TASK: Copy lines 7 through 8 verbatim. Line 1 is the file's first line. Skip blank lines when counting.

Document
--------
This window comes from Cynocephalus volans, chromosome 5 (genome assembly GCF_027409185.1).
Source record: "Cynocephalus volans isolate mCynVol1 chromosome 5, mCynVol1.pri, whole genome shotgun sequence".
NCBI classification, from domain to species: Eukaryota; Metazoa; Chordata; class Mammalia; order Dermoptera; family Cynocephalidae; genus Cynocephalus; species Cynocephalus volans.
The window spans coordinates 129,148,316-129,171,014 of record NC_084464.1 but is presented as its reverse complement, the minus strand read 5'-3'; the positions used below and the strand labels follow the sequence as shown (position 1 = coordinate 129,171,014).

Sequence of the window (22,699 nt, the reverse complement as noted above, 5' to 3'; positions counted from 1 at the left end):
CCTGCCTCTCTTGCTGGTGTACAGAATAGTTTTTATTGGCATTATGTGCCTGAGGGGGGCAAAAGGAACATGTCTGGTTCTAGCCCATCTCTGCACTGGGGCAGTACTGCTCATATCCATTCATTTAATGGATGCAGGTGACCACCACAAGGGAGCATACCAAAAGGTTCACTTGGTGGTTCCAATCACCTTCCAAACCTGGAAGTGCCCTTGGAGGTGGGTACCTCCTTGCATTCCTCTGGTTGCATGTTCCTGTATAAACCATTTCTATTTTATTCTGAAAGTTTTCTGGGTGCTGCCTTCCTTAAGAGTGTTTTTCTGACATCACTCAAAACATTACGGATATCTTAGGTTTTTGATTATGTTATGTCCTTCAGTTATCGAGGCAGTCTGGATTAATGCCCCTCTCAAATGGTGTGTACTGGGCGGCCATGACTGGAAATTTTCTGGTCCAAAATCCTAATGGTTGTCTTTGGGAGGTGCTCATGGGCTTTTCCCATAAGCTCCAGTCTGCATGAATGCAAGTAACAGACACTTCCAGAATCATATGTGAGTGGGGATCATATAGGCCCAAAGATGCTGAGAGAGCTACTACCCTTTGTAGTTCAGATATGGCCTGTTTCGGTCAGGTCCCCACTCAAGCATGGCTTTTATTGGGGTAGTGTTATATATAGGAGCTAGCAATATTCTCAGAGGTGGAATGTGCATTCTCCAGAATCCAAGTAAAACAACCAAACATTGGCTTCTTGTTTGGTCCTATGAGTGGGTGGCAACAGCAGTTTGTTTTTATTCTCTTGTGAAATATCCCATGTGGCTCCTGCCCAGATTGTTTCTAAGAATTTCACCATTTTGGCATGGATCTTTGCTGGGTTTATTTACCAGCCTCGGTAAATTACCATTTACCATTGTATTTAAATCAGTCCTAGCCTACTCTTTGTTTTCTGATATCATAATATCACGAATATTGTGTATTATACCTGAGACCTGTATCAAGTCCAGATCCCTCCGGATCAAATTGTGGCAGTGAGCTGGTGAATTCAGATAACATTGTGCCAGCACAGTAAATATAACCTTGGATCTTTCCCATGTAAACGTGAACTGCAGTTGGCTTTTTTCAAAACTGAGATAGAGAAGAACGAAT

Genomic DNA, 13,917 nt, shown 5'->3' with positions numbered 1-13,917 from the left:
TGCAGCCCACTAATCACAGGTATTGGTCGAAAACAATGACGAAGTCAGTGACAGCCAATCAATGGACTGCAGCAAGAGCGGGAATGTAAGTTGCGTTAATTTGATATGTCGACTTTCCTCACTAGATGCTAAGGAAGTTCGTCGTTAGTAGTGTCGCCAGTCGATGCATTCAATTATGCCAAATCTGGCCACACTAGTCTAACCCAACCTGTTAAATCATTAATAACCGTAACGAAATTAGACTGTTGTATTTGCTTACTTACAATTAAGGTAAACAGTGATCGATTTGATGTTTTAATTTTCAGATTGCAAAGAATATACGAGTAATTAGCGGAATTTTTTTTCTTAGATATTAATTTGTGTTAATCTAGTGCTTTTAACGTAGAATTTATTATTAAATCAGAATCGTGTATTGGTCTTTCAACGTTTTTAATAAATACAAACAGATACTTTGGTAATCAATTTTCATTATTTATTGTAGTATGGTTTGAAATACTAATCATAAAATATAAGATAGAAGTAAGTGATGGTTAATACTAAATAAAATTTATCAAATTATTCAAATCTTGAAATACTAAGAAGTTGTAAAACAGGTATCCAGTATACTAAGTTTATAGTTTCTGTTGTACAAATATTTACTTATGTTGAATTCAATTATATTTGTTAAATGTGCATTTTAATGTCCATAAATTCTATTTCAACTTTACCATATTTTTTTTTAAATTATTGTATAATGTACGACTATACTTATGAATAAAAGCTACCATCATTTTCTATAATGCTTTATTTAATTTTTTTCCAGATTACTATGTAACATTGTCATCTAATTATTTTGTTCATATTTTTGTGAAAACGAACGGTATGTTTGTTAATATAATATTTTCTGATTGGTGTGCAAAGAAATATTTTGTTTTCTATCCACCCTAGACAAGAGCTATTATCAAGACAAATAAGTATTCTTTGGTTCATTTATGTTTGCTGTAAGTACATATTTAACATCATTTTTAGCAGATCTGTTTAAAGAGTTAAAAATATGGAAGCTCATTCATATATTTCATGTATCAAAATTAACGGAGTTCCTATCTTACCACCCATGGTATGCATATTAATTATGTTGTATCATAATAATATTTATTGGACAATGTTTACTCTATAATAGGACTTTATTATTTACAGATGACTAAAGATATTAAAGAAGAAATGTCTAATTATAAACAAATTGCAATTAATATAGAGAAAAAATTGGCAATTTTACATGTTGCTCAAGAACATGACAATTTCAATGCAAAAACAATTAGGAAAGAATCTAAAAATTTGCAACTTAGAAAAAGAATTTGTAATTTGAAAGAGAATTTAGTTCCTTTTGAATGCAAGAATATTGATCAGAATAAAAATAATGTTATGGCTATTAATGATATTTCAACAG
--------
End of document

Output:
Genomic DNA, 13,917 nt, shown 5'->3' with positions numbered 1-13,917 from the left:
TGCAGCCCACTAATCACAGGTATTGGTCGAAAACAATGACGAAGTCAGTGACAGCCAATCAATGGACTGCAGCAAGAGCGGGAATGTAAGTTGCGTTAATTTGATATGTCGACTTTCCTCACTAGATGCTAAGGAAGTTCGTCGTTAGTAGTGTCGCCAGTCGATGCATTCAATTATGCCAAATCTGGCCACACTAGTCTAACCCAACCTGTTAAATCATTAATAACCGTAACGAAATTAGACTGTTGTATTTGCTTACTTACAATTAAGGTAAACAGTGATCGATTTGATGTTTTAATTTTCAGATTGCAAAGAATATACGAGTAATTAGCGGAATTTTTTTTCTTAGATATTAATTTGTGTTAATCTAGTGCTTTTAACGTAGAATTTATTATTAAATCAGAATCGTGTATTGGTCTTTCAACGTTTTTAATAAATACAAACAGATACTTTGGTAATCAATTTTCATTATTTATTGTAGTATGGTTTGAAATACTAATCATAAAATATAAGATAGAAGTAAGTGATGGTTAATACTAAATAAAATTTATCAAATTATTCAAATCTTGAAATACTAAGAAGTTGTAAAACAGGTATCCAGTATACTAAGTTTATAGTTTCTGTTGTACAAATATTTACTTATGTTGAATTCAATTATATTTGTTAAATGTGCATTTTAATGTCCATAAATTCTATTTCAACTTTACCATATTTTTTTTTAAATTATTGTATAATGTACGACTATACTTATGAATAAAAGCTACCATCATTTTCTATAATGCTTTATTTAATTTTTTTCCAGATTACTATGTAACATTGTCATCTAATTATTTTGTTCATATTTTTGTGAAAACGAACGGTATGTTTGTTAATATAATATTTTCTGATTGGTGTGCAAAGAAATATTTTGTTTTCTATCCACCCTAGACAAGAGCTATTATCAAGACAAATAAGTATTCTTTGGTTCATTTATGTTTGCTGTAAGTACATATTTAACATCATTTTTAGCAGATCTGTTTAAAGAGTTAAAAATATGGAAGCTCATTCATATATTTCATGTATCAAAATTAACGGAGTTCCTATCTTACCACCCATGGTATGCATATTAATTATGTTGTATCATAATAATATTTATTGGACAATGTTTACTCTATAATAGGACTTTATTATTTACAGATGACTAAAGATATTAAAGAAGAAATGTCTAATTATAAACAAATTGCAATTAATATAGAGAAAAAATTGGCAATTTTACATGTTGCTCAAGAACATGACAATTTCAATGCAAAAACAATTAGGAAAGAATCTAAAAATTTGCAACTTAGAAAAAGAATTTGTAATTTGAAAGAGAATTTAGTTCCTTTTGAATGCAAGAATATTGATCAGAATAAAAATAATGTTATGGCTATTAATGATATTTCAACAG